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JPH05230452A * Title not available
Non-Patent Citations
Reference
1 *F. Auzel, D. Pecile, Journal of Luminescence, 8, 32 43, 1973.
2F. Auzel, D. Pecile, Journal of Luminescence, 8, 32-43, 1973.
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US5616424 *Nov 1, 1995Apr 1, 1997The Louis Berkman CompanyCorrosion-resistant coated metal strip
US5667849 *Feb 20, 1996Sep 16, 1997The Louis Berkman CompanyMethod for coating a metal strip
US5677572 *Jul 29, 1996Oct 14, 1997Eastman Kodak CompanyBilayer electrode on a n-type semiconductor
US5695822 *Feb 20, 1996Dec 9, 1997The Louis Berkman CompanyMethod for coating a metal strip
US6080497 *May 1, 1998Jun 27, 2000The Louis Berkman CompanyCorrosion-resistant coated copper metal and method for making the same
US6234537Aug 13, 1999May 22, 2001Bundesdruckerei GmbhSecurity document with optically excitable dyes for authenticity check
US6476968 *Sep 29, 2000Nov 5, 2002Canon Kabushiki KaishaOptical element
US6652990May 10, 2002Nov 25, 2003The Louis Berkman CompanyCorrosion-resistant coated metal and method for making the same
US6794060Jan 17, 2003Sep 21, 2004The Louis Berkman CompanyCorrosion-resistant coated metal and method for making the same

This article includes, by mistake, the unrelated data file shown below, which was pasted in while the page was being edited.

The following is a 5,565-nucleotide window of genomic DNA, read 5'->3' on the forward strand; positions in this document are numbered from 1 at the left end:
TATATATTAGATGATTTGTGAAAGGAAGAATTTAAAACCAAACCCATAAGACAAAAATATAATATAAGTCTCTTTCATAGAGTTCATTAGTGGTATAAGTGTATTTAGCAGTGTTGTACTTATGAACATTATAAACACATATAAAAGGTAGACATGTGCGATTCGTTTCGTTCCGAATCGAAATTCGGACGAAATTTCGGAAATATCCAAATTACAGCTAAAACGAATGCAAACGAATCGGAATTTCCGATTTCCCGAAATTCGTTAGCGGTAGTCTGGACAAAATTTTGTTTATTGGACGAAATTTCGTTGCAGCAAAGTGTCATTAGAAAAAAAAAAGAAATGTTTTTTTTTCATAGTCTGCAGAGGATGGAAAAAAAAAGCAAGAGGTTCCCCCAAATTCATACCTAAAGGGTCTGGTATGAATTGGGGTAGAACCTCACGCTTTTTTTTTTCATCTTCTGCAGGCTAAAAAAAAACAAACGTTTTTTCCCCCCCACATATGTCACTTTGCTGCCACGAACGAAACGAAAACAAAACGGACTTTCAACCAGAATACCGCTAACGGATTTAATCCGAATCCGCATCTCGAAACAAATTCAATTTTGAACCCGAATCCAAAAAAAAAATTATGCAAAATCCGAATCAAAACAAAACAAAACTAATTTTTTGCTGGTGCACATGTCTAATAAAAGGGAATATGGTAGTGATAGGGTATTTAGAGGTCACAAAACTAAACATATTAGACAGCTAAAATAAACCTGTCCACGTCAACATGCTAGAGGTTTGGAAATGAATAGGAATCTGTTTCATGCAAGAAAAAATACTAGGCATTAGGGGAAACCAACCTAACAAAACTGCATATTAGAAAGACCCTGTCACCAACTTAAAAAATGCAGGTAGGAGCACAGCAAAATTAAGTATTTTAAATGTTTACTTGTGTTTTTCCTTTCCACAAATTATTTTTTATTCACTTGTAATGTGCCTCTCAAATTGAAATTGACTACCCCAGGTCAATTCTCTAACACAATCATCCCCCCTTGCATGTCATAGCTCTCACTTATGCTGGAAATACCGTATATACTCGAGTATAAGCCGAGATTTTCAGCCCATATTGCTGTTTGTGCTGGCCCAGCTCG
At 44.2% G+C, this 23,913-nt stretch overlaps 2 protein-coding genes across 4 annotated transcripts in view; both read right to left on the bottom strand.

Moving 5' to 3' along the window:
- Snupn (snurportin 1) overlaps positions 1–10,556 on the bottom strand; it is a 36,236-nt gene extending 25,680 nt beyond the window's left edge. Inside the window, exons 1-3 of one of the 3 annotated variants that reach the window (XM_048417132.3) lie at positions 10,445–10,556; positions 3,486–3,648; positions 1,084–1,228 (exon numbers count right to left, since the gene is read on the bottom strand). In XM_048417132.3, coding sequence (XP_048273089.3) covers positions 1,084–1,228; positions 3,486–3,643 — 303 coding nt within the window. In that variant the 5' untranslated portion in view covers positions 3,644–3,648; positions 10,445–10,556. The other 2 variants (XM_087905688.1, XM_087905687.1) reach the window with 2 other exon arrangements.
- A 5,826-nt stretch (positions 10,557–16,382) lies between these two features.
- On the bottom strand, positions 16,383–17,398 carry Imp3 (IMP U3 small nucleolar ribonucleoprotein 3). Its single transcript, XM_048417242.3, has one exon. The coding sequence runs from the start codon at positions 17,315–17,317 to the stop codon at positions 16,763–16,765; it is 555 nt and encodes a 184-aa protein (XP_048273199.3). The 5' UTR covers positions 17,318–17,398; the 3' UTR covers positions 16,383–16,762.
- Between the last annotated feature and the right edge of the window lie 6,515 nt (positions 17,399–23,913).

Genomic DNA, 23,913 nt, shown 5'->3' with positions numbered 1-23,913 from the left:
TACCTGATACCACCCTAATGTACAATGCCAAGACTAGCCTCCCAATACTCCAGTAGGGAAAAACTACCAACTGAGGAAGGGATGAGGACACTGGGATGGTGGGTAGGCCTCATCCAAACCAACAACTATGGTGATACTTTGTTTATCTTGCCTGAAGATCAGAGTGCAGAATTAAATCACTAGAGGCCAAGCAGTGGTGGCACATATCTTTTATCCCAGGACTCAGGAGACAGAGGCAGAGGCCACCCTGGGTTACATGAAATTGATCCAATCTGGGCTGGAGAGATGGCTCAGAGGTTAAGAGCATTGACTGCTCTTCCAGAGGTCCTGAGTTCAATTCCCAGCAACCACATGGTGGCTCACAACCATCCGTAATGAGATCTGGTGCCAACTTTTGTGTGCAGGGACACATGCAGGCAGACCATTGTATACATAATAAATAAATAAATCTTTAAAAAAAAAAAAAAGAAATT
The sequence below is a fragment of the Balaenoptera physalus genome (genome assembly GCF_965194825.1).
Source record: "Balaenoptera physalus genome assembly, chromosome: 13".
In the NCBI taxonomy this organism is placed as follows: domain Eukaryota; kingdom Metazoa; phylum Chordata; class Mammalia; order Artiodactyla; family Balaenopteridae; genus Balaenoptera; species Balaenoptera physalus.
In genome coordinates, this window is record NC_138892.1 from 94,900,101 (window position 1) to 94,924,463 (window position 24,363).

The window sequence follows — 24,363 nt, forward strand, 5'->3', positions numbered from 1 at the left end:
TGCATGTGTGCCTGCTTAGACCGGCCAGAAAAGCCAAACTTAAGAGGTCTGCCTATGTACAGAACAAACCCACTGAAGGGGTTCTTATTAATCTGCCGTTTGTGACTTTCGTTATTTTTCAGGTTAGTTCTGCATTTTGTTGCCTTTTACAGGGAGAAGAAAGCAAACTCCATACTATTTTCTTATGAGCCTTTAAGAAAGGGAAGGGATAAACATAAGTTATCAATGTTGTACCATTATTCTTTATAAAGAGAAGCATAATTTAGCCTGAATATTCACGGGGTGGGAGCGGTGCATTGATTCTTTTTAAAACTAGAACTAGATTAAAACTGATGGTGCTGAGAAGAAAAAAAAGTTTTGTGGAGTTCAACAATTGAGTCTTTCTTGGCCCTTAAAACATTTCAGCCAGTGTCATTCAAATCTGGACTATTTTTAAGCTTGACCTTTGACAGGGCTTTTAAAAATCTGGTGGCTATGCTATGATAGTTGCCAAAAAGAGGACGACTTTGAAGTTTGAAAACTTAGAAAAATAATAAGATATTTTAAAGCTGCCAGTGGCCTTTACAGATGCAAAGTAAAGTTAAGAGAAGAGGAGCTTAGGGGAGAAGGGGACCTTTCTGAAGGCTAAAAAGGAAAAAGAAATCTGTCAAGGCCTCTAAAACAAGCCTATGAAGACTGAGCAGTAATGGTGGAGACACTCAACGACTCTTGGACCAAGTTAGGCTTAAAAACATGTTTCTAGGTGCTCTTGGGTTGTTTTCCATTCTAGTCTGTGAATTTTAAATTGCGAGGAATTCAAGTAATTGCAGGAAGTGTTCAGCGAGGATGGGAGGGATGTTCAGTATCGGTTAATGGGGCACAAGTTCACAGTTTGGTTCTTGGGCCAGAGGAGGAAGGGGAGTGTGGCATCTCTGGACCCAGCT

US6811891Jan 17, 2003Nov 2, 2004The Louis Berkman CompanyCorrosion-resistant coated metal and method for making the same
US20040213916 *May 26, 2004Oct 28, 2004The Louis Berkman Company, A Corporation Of OhioCorrosion-resistant fuel tank
Classifications
U.S. Classification428/696, 428/913, 385/142, 428/691, 250/486.1, 385/144, 385/130, 359/332, 250/484.4, 428/697, 385/132, 385/131, 428/699
International ClassificationH01S3/17, C09K11/85, C30B23/02, H01S3/094, G02B6/10, H01S3/16, H01S3/07, G02F2/02, C01F17/00, H01S3/06, H01S3/063
Cooperative ClassificationG02B6/102, G02F2/02, H01S3/063, H01S3/094092, C30B23/02, Y10S428/913, H01S3/1603
European ClassificationC30B23/02, G02F2/02, G02B6/10L
Legal Events
DateCodeEventDescription
Jan 25, 1994ASAssignment
Owner name: EASTMAN KODAK COMPANY, NEW YORK
Free format text: ASSIGNMENT OF ASSIGNORS INTEREST;ASSIGNORS:PAZ-PUJALT, GUSTAVO R.;HUNG, LIANG-SUN;CHWALEK, JAMES M.;AND OTHERS;REEL/FRAME:006849/0930;SIGNING DATES FROM 19940119 TO 19940120